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JPMorgan's Dimon says disagrees with Trump decision to quit climate deal, but 'we have a responsibility to engage our elected officials'

JPMorgan Chase CEO Jamie Dimon on Friday became the latest business leader to express disagreement with President Donald Trump's decision to pull the U.S. out of the Paris climate agreement.

In an emailed statement to CNBC, Dimon said, "I absolutely disagree with the Administration on this issue."

He added, "But we have a responsibility to engage our elected officials to work constructively and advocate for policies that improve people's lives and protect our environment."

Jamie Dimon, chairman and CEO of JPMorgan Chase, speaks at the Economic Club of Washington September 12, 2016 in Washington, DC.
Win McNamee | Getty Images
Jamie Dimon, chairman and CEO of JPMorgan Chase, speaks at the Economic Club of Washington September 12, 2016 in Washington, DC.

Dimon is one of the CEOs to participate in White House councils and in his statement he did not indicate if he would remain in that post.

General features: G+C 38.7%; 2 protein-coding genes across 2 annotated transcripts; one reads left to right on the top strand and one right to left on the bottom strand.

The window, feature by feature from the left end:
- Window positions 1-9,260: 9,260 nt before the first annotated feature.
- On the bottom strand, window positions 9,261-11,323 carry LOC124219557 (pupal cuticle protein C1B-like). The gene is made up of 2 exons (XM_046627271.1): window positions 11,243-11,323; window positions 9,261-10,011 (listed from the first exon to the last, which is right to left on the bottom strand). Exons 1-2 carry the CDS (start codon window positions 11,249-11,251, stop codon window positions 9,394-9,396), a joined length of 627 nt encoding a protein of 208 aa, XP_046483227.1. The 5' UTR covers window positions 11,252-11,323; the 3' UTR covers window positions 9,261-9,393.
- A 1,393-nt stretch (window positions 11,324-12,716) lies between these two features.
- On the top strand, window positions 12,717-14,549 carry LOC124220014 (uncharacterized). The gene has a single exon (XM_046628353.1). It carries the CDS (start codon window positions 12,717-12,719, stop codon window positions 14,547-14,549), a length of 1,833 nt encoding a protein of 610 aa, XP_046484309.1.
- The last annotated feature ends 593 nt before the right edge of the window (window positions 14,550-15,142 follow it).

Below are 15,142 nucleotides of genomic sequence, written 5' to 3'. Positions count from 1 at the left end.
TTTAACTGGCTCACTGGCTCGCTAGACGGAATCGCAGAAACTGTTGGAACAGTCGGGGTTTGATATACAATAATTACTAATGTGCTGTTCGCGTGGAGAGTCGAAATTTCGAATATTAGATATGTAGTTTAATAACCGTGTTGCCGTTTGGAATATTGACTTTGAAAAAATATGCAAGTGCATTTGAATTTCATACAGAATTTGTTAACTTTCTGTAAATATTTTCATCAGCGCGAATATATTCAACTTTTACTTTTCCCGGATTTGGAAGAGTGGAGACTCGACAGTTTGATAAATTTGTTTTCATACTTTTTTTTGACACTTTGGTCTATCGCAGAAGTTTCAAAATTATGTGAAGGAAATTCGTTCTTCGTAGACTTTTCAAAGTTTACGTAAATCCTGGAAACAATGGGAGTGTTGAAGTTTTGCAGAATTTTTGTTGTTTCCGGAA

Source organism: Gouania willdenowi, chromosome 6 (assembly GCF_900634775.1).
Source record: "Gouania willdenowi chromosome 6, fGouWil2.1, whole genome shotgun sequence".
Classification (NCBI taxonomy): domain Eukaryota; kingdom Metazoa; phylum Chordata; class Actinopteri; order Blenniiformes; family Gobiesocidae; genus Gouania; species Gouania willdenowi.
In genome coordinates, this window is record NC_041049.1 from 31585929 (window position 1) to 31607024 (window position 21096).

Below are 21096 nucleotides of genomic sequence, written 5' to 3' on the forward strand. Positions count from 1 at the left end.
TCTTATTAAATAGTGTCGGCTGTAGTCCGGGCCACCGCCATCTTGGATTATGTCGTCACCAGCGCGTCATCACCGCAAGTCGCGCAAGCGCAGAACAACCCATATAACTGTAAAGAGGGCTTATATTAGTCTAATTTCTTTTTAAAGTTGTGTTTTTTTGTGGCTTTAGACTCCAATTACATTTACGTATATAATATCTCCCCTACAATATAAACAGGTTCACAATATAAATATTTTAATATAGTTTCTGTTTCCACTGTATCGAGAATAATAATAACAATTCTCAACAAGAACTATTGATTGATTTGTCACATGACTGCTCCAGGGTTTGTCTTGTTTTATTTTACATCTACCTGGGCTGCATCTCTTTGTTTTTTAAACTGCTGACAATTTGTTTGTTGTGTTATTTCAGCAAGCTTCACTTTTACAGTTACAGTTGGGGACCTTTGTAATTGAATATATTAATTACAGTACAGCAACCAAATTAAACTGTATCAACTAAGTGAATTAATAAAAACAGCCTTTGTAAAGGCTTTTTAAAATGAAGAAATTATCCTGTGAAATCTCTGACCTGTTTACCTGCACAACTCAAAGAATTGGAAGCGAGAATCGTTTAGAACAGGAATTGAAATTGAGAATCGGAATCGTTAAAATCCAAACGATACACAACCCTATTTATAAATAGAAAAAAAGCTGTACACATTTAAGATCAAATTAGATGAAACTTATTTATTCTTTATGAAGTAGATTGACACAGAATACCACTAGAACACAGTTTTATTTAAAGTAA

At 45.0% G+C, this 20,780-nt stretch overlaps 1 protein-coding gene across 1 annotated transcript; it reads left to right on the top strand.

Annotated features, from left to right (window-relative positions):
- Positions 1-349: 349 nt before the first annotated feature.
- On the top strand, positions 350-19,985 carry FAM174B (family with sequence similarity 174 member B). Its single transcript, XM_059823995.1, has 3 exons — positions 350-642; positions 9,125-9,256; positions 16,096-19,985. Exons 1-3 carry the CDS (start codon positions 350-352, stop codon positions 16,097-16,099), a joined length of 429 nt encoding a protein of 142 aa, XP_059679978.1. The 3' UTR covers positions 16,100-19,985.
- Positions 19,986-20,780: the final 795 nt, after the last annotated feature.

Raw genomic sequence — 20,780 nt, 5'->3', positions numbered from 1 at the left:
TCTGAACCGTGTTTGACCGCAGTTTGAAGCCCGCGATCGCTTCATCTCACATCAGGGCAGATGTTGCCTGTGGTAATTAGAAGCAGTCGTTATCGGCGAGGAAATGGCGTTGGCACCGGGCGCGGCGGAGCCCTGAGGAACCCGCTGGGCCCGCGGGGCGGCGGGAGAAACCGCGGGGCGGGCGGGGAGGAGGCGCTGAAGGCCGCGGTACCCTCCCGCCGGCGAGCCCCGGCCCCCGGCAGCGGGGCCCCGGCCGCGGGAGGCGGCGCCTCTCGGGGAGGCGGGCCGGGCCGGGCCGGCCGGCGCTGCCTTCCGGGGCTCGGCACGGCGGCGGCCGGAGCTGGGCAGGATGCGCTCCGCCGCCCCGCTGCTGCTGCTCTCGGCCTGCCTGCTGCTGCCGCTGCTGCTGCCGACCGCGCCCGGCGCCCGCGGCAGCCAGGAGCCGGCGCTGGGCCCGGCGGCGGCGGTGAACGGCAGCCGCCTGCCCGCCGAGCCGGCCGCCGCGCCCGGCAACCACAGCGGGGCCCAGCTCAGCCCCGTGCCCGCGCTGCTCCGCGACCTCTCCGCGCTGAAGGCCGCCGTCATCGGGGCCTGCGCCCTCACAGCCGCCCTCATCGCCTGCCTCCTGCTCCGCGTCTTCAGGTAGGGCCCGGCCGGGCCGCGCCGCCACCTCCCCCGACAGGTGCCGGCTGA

On Thursday, Disney CEO Robert Iger said he quit the business advisory council over the decision, while Tesla and SpaceX CEO Elon Musk also said he'll leave his positions on presidential councils.

The president said he would start talks to re-enter the agreement, but with terms that he called a more "fair" deal to his country. His comment was rebuked by several European governments.

Many business leaders in the U.S. said they were disappointed by, or disagreed with, the decision, including Apple chief Tim Cook, Google's Sundar Pichai and Facebook's Mark Zuckerberg.

Last month, at JPMorgan's annual shareholder meeting, Dimon had urged the business community and the administration to work together to find meaningful solutions to critical issues confronting the U.S.

In response to a question on Trump's tighter immigration policy, Dimon had said, "He is the president of the United States. I believe he is the pilot flying our plane. I would try to help any president of the United States because I am a patriot."

— CNBC's Dawn Giel contributed to this report.

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